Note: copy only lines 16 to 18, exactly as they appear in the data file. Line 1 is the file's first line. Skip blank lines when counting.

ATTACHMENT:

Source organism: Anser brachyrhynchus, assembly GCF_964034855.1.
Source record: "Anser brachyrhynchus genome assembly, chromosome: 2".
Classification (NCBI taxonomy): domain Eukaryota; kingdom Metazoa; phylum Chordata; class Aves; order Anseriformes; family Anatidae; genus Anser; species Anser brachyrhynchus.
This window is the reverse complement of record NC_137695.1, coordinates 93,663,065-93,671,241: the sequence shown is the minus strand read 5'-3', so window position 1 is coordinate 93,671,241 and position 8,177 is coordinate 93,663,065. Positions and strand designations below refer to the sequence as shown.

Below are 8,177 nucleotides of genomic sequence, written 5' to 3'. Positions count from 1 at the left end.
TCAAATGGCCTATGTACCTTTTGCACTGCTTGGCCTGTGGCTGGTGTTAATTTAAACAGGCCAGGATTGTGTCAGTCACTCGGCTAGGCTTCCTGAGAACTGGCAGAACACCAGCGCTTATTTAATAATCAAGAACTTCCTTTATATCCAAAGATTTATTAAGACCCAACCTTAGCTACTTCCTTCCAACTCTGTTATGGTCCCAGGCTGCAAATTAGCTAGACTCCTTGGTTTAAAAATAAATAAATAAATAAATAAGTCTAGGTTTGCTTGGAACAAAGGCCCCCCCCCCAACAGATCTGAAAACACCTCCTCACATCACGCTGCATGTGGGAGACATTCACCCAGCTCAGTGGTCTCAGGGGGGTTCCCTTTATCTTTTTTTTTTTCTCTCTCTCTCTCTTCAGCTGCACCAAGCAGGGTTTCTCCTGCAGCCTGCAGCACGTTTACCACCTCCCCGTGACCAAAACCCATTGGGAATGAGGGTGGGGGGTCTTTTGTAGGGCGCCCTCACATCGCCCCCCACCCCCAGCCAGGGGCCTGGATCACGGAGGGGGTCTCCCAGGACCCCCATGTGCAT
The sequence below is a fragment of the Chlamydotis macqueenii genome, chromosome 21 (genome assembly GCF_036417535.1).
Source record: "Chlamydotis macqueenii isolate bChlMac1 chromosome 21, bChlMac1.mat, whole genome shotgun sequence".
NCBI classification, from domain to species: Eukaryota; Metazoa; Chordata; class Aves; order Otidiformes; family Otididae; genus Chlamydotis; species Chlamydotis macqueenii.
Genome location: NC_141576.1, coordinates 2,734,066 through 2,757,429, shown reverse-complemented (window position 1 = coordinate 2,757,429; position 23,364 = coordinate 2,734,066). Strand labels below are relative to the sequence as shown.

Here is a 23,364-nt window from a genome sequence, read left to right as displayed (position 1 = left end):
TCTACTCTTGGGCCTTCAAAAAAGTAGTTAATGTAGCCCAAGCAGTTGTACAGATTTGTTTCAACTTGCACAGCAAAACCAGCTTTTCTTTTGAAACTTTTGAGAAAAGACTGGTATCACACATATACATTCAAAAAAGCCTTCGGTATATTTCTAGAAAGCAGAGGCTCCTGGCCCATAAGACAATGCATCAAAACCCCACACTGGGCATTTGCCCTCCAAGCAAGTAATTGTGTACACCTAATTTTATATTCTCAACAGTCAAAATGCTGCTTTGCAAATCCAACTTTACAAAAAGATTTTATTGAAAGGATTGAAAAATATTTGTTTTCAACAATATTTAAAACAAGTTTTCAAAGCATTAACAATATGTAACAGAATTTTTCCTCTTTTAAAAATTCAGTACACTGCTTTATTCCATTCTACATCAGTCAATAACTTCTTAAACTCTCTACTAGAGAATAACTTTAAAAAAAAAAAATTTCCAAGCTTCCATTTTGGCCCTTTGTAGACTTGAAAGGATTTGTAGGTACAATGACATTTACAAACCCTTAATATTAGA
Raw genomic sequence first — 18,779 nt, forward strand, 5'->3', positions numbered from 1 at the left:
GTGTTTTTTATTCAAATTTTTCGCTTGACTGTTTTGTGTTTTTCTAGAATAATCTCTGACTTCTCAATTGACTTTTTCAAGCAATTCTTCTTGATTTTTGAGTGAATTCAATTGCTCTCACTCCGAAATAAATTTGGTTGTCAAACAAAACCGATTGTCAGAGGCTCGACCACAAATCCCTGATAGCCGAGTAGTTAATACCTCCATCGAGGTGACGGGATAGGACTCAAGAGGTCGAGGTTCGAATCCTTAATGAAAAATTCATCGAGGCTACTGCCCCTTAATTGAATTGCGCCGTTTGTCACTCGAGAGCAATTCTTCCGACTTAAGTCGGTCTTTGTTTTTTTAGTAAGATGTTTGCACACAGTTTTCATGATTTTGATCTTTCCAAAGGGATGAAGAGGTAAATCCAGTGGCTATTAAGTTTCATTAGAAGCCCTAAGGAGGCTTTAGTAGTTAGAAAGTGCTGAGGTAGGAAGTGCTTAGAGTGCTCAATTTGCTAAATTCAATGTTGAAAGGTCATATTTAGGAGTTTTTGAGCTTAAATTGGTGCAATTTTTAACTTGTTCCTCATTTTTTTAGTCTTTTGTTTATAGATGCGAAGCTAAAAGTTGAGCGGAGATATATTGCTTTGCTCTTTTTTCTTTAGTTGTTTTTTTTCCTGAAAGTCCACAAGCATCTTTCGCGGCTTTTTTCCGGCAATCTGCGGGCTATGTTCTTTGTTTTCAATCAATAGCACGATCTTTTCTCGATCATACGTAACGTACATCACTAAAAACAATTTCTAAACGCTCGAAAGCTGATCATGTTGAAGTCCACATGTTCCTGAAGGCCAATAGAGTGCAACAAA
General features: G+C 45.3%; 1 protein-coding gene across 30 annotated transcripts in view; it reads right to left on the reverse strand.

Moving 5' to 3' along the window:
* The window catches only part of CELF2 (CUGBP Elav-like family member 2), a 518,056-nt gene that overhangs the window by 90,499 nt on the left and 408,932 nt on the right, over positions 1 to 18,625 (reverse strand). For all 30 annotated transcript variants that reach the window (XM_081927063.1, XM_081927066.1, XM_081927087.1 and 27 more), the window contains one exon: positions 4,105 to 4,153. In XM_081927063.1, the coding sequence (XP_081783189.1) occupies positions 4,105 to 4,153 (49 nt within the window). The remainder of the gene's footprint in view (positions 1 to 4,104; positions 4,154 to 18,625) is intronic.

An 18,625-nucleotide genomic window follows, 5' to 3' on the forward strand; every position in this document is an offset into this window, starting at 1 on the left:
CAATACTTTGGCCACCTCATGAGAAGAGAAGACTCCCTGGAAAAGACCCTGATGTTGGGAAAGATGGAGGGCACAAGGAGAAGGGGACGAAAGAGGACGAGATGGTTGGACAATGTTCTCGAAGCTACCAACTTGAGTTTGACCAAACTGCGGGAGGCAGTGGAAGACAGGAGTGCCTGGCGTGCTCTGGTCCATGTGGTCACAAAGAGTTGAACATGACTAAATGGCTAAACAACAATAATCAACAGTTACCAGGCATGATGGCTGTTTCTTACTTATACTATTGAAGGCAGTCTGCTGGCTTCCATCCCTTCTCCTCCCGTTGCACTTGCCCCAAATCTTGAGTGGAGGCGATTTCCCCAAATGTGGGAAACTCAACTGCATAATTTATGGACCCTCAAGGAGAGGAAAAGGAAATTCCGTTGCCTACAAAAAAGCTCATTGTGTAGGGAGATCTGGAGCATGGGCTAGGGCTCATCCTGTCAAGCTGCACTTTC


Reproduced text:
Moving 5' to 3' along the window:
* The window catches only part of CELF2 (CUGBP Elav-like family member 2), a 518,056-nt gene that overhangs the window by 90,499 nt on the left and 408,932 nt on the right, over positions 1 to 18,625 (reverse strand). For all 30 annotated transcript variants that reach the window (XM_081927063.1, XM_081927066.1, XM_081927087.1 and 27 more), the window contains one exon: positions 4,105 to 4,153. In XM_081927063.1, the coding sequence (XP_081783189.1) occupies positions 4,105 to 4,153 (49 nt within the window). The remainder of the gene's footprint in view (positions 1 to 4,104; positions 4,154 to 18,625) is intronic.

An 18,625-nucleotide genomic window follows, 5' to 3' on the forward strand; every position in this document is an offset into this window, starting at 1 on the left: